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Navy Seeks Next Generation Tomahawk


The Navy is testing several new next-generation cruise missiles as potential replacements for the battle-tested Tomahawk, service leaders told lawmakers Wednesday.

Although the Navy plans to modernize its arsenal of roughly 4,000 Tomahawk missiles, the service is testing and developing a new weapon called the next-generation land attack weapon, Navy acquisition executive Sean Stackley told members of the House Armed Services Committee Seapower and Projection Forces Subcommittee.

“The key element of that weapon will be its increased lethality and survivability beyond what the Tomahawk brings today,” Stackley told the subcommittee, speaking of the new cruise missile in development.

Meanwhile, production of the Tomahawk is slated to stop by fiscal year 2016, according to the Navy’s five year budget plan outlined in the 2015 proposal.

“We had been sustaining a 200 Tomahawk per year rate. In 2015 we’ll drop down to 100. In 2016 we will revisit the question of whether the time is right to stop production of Tomahawks,” Stackley added.

Stackley told the subcommittee that the Navy is currently exploring several cruise missile technologies.

“What we have procured to date meets our inventory requirements for Tomahawks. What we have to get to is that next-generation weapon. That next-generation weapon could be an upgraded Tomahawk or could be another weapon,” he said.

The Navy also plans to compete a surface-ship launched variant of its air launched Long Range Anti-Ship Missile, or LRASM which is now in development, Stackley said.

Service officials said the next LRASM test-firing is slated for early fall of this year. The weapon, which is designed to defeat advanced enemy air-defense systems using sensors and autonomous flight, will be fired from an Air Force B-1 bomber. The Navy also plans to configure its F/A-18 fighter jets to be able to fire the LRASM.

“LRASM is transitioning from the demonstration phase to a development program during fiscal year 2014. Early operation capability is planned for 2018,” a Navy official said.

While potential future LRASM competitions for a surface-launched variant will likely involve more than one vendor, Lockheed Martin has been the principal developer thus far. Lockheed is working closely with the Navy and the Defense Advanced Projects Research Agency on LRASM.

At an initial air-launched test flight in August of last year, the LRASM successfully launched from a B-1 bomber and navigated itself to the target, said Frank St. John, vice president of tactical missiles, Lockheed Martin missiles and fire control.

“The weapon autonomously navigated to the target area and used its sensors to decisively engage it,” he added.

St. John said LRASM has an extended range greater than 200 miles.

Lockheed is also investing $30 million in research and development funds to develop and test a LRASM that can fire from a surface-ships vertical launch system, St. John said.

At the same time, Raytheon is currently involved in several Block IV Tomahawk modernization efforts which could impact the calculus of the Navy’s pursuit of next-generation cruise missiles.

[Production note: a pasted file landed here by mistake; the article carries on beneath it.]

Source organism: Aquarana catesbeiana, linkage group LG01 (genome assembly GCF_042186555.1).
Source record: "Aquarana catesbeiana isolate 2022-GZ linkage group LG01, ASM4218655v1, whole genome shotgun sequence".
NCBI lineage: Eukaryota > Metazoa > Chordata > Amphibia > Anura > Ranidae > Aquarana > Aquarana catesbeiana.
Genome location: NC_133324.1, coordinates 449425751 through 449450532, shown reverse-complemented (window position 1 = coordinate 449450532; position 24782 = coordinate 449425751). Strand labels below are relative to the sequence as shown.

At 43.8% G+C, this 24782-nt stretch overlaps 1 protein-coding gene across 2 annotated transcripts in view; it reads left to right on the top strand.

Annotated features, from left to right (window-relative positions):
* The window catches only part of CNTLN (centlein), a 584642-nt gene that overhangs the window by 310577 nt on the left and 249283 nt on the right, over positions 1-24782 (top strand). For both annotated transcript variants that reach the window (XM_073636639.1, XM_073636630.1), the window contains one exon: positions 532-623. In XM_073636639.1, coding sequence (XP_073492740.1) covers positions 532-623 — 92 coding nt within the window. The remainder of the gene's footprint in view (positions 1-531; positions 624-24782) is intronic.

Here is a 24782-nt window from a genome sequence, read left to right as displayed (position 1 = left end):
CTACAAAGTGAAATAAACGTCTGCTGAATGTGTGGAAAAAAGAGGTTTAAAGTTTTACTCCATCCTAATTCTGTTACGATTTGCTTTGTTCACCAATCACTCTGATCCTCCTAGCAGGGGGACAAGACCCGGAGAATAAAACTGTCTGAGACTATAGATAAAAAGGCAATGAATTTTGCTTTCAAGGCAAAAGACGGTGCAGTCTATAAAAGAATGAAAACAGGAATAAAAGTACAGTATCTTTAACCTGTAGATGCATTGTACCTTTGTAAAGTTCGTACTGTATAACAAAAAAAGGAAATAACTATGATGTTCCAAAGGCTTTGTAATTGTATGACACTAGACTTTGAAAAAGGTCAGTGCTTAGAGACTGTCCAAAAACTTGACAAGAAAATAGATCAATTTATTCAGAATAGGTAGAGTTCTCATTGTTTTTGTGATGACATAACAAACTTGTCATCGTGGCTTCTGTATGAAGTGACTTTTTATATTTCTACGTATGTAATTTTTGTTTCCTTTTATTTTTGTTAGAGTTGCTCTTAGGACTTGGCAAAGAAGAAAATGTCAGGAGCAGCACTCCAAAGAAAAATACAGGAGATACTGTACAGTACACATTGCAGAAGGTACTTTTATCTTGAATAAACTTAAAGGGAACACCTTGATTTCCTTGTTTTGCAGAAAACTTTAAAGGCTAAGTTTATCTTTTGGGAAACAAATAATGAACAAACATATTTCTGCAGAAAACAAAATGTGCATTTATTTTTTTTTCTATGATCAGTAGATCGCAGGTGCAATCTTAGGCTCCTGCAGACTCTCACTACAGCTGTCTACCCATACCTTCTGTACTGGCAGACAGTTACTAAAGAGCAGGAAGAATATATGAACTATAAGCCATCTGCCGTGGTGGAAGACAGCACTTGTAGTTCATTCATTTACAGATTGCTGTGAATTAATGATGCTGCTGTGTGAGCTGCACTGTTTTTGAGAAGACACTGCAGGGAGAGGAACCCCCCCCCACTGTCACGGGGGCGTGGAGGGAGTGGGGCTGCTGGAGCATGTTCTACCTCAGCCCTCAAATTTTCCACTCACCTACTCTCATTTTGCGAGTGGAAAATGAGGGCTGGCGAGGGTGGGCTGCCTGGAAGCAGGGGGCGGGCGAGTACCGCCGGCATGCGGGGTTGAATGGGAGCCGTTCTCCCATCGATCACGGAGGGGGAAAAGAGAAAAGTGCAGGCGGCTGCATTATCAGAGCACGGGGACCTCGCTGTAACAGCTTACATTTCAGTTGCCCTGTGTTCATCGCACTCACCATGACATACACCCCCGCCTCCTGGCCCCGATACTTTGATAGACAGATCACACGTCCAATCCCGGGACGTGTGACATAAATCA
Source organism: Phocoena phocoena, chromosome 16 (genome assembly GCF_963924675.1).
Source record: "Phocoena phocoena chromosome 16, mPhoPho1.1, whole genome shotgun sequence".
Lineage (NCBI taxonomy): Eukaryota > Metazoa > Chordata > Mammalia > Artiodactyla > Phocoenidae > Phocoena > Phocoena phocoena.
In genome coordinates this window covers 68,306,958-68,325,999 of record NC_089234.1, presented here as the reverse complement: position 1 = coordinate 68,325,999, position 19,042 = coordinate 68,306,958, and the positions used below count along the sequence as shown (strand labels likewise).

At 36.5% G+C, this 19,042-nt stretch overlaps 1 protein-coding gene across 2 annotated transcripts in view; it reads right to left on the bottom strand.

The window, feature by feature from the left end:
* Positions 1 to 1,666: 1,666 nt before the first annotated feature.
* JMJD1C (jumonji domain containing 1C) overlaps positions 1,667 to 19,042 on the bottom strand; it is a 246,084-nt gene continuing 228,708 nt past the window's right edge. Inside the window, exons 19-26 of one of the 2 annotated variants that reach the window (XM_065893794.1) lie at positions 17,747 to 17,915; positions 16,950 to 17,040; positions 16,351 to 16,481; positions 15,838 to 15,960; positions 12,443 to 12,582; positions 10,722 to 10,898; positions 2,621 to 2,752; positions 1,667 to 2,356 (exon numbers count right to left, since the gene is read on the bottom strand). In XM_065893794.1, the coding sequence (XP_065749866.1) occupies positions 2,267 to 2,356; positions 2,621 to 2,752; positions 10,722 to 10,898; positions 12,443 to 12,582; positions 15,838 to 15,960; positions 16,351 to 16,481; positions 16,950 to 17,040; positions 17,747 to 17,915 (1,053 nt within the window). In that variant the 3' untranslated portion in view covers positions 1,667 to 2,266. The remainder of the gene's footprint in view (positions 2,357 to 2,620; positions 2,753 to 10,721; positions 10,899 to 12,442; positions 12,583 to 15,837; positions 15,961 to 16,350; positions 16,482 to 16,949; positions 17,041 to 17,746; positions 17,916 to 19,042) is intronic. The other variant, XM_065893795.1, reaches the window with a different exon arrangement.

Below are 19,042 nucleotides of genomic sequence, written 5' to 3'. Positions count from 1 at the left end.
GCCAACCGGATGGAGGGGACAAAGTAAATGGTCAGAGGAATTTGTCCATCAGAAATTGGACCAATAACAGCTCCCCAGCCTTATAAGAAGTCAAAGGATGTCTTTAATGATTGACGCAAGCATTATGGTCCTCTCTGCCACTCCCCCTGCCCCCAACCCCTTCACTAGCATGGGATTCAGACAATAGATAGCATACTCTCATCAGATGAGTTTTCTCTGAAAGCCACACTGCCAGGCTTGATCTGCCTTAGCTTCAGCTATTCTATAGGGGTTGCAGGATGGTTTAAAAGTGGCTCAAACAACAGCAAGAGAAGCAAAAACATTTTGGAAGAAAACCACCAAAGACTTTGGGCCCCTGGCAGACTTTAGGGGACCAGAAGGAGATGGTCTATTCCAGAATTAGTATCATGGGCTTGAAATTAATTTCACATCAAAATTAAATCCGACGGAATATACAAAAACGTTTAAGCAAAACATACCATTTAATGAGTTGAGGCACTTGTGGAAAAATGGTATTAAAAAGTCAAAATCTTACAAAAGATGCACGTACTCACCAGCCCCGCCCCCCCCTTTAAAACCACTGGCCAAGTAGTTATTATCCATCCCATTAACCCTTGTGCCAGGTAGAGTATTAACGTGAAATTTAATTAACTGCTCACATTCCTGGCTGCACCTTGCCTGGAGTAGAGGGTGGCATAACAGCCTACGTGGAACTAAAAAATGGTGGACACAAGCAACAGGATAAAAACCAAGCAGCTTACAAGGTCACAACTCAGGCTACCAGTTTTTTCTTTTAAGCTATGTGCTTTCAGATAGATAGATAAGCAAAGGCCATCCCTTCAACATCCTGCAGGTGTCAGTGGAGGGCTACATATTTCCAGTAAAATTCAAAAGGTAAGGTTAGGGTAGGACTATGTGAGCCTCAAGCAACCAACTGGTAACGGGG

For example, Raytheon developers are working on a method of improving communication links involving improved radio throughput for the missile. While the Block IV Tomahawk already has the ability to change course in flight, this technology would increase the speed of communications and improve the ability to both re-route and also hit moving targets, Raytheon officials said.

Tomahawks are expected to have a service life of 30 years.  Since the original initial operating capability of the Block IV weapon was 2004, many of them will be brought back at the 15 year service mark for re-certification during the 2017 to 2020 timeframe. Block IV Tomahawks, which can travel at speeds greater than 500 miles per hour, have a range greater than 900 nautical miles.

The Block IV missiles not only have the ability to re-route while in transit to a target but they can also send back real-time images of strategically vital areas and help conduct battle damage assessment.  The Block IV missile is also able loiter over targets as needed and receive targeting information from a nearby unmanned aircraft system.

In addition to GPS, Tomahawk Block IV missiles also have a camera-based navigational system called digital scene matching and correlation. They have anti-jam GPS receivers and inertial measurement units as well so as to ensure the weapon could function in a GPS-denied environment.

Rep. Kristi Noem, R-S.D., expressed interest in continued Tomahawk modernization, telling the witnesses at the hearing that she would like to see modernization streamlined or combined with re-certification of the weapons in 2019 and 2020.

“You do have plans for modernization in fiscal year 2020?” she asked.

Stackey and Vice Adm. Joseph Mulloy told Noem and the rest of the subcommittee that the Navy plans to both re-certify and modernize its inventory of Tomahawk missiles.

“We are continuing to modernize. There have been four steps the first of which is a brand new radio which allows combatant commanders to re-target.  Tomahawks are amazing things but they were also built when I was a junior officer and we’ve modernized them,” said Mulloy, deputy chief of Naval Operations, Integration of Capabilities and Resources.

Tomahawk missiles are a high-speed, low-altitude weapon designed to evade enemy air defenses – in part by flying lower to the ground and using precision GPS navigation systems. They were originally developed as a Cold War weapon to defeat sophisticated Soviet air defenses by flying close to the terrain. 

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